Pregnancy can affect your skin in various ways. Your skin may become dryer than usual. Or you might get breakouts, stretch marks, pigment changes or varicose veins.
Itching during pregnancy
It is not unusual to get an itchy belly during the last months of pregnancy due to the skin being stretched tight. And around 0.5% of pregnant women get pregnancy itch, primarily on the soles of their feet and palms of their hands. This is because hormones in the blood affect the liver, increasing the level of bile acid in the blood. Pregnancy itch usually starts around week 30 to 32, but may also happen earlier. It usually disappears immediately after the child is born.
If you get pregnancy itch, you may need to have a blood test to check that the bile acid level is not too high. Pregnancy itch can get quite severe and can interfere with your sleep. Cold cream and loose-fitting clothes may help ease the symptoms. There are also medicines you can take if it gets really bad. Speak to your midwife if you have severe symptoms.
Pigment spots and stretch marks
If you spend a lot of time in the sun during pregnancy, you increase the risk of getting pigment spots, for instance on your face. This is due to increased hormone levels. Your nipples and areola may also get darker.
Many women get a dark line down the centre of their belly, known as a linea nigra Like other pigment changes during pregnancy, this line usually remains for a while after the child is born but then gradually fades away.
Stretch marks, also known as striae, are probably due to hormonal changes during pregnancy.
They most commonly appear on the breasts, belly and bottom. The tendency to get stretch marks is partly hereditary. It may help to use a supportive nursing bra, since breasts usually become larger and heavier during pregnancy.
Unfortunately, creams and lotions do not prevent stretch marks. However, rubbing your belly with moisturising cream can make you more comfortable and also gives you and the baby a pleasant massage.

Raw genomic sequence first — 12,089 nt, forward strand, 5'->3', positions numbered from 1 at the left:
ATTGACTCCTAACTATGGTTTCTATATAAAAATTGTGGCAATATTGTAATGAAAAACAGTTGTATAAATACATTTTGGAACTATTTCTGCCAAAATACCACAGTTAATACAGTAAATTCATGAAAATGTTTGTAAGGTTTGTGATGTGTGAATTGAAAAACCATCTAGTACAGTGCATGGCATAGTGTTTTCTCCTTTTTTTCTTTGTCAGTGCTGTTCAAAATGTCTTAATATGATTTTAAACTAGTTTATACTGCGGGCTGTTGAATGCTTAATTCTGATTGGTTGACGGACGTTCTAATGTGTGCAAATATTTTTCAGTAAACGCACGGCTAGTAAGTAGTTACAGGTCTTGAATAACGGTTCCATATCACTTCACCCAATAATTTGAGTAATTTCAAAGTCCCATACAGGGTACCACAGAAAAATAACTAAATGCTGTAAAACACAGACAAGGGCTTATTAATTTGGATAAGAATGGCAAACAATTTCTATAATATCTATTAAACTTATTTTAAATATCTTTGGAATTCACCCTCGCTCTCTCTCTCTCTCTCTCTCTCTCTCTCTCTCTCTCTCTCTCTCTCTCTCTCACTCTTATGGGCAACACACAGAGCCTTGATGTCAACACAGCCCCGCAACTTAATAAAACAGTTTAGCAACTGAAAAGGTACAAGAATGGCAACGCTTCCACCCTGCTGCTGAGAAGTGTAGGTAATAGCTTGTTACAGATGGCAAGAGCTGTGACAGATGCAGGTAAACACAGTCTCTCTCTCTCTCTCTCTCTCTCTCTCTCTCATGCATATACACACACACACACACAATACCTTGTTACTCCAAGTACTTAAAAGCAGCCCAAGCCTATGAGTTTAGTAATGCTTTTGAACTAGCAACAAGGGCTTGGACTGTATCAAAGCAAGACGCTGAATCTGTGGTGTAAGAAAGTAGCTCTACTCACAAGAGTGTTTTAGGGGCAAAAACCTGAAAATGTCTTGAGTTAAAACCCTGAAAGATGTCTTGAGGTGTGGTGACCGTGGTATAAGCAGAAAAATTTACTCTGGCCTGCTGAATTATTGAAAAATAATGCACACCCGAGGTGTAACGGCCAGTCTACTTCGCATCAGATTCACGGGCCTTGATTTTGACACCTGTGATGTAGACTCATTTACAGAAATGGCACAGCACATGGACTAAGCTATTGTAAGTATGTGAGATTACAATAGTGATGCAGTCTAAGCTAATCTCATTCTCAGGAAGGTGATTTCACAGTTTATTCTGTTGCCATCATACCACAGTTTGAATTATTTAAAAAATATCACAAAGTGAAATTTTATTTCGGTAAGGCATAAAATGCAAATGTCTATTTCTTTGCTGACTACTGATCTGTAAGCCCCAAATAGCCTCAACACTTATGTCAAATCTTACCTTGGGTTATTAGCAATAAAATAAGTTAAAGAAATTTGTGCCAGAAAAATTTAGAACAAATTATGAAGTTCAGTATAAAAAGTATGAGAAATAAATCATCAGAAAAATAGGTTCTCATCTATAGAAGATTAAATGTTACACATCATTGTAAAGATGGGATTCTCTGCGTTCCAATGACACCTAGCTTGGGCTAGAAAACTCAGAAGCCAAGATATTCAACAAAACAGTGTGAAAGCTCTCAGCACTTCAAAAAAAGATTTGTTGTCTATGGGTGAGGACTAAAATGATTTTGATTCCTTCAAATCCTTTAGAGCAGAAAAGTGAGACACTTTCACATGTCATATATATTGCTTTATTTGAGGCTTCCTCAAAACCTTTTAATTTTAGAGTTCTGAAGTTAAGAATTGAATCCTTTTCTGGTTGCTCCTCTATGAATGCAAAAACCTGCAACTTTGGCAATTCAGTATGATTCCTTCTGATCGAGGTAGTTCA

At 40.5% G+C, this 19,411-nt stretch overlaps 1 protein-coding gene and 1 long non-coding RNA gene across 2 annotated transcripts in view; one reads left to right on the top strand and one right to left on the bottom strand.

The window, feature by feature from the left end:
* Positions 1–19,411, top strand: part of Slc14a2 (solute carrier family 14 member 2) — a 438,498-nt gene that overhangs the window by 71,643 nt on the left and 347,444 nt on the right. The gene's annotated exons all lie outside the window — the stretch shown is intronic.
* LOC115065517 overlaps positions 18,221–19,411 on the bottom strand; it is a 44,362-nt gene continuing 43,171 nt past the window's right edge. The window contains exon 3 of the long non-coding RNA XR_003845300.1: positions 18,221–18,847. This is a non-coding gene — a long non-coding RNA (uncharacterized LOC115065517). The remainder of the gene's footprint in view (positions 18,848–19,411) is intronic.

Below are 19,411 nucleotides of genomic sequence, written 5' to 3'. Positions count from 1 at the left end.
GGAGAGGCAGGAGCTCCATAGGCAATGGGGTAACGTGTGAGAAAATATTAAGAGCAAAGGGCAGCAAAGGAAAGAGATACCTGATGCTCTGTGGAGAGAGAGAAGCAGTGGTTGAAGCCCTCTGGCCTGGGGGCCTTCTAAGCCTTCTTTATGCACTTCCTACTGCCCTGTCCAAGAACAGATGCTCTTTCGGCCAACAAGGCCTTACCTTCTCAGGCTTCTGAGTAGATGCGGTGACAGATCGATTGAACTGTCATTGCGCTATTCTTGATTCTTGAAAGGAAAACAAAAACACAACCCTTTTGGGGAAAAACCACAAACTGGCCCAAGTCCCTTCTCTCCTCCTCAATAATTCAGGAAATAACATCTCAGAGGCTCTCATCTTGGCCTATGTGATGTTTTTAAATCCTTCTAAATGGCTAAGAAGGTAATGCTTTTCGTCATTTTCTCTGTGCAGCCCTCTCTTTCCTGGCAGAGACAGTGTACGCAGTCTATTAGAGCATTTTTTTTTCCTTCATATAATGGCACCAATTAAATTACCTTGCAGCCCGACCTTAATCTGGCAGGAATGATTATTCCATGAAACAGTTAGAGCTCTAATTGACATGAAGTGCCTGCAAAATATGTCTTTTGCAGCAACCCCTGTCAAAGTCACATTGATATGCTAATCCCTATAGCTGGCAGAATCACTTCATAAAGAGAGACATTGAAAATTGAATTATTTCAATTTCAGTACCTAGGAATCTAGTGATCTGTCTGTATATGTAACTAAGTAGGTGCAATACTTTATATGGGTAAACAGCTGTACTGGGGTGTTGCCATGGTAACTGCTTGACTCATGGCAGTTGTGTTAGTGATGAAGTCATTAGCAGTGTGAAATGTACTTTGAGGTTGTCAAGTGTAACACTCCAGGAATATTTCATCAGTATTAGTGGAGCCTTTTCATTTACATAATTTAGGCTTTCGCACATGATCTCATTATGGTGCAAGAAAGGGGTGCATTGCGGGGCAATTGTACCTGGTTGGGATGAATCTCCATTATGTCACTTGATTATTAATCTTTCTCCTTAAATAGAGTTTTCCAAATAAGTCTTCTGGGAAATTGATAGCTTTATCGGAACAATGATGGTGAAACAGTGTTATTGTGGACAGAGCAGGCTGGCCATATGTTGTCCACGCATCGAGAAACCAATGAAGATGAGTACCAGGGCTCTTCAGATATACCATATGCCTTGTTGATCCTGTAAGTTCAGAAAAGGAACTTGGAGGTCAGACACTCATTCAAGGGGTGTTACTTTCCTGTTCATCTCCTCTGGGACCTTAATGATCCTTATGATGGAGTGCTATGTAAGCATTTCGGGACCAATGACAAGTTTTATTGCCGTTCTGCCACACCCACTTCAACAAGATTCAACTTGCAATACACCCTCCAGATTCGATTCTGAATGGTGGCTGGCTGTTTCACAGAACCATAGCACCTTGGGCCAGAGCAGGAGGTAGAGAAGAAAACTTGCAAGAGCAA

Varicose veins, haemorrhoids and bleeding gums
During pregnancy, the blood flow increases in your body, while the tiny muscles around your blood vessels slacken. This makes the blood vessels expand, which can cause varicose veins. The varicose veins may itch or hurt. Many pregnant women get varicose veins on their legs or in the pelvic region. It can help to occasionally sit down with your legs raised up. Compression stockings or support stockings distribute the pressure over your lower legs, increasing comfort and aiding blood circulation in your legs.
Haemorrhoids are another complication caused partly by increased blood flow and partly by the enlarged womb pressing against the veins in the abdominal and pelvic areas. This affects the veins around the anus, which increases the risk of haemorrhoids. Constipation is common during pregnancy. It can aggravate the haemorrhoids and cause them to hurt or bleed when going to the toilet.
But hang in there. After the baby is born, the haemorrhoids and varicose veins usually disappear either partially or completely. The increased blood flow in your body also makes the mucous membranes thicker and more fragile. This can cause your gums to bleed during tooth brushing or make your nose feel blocked.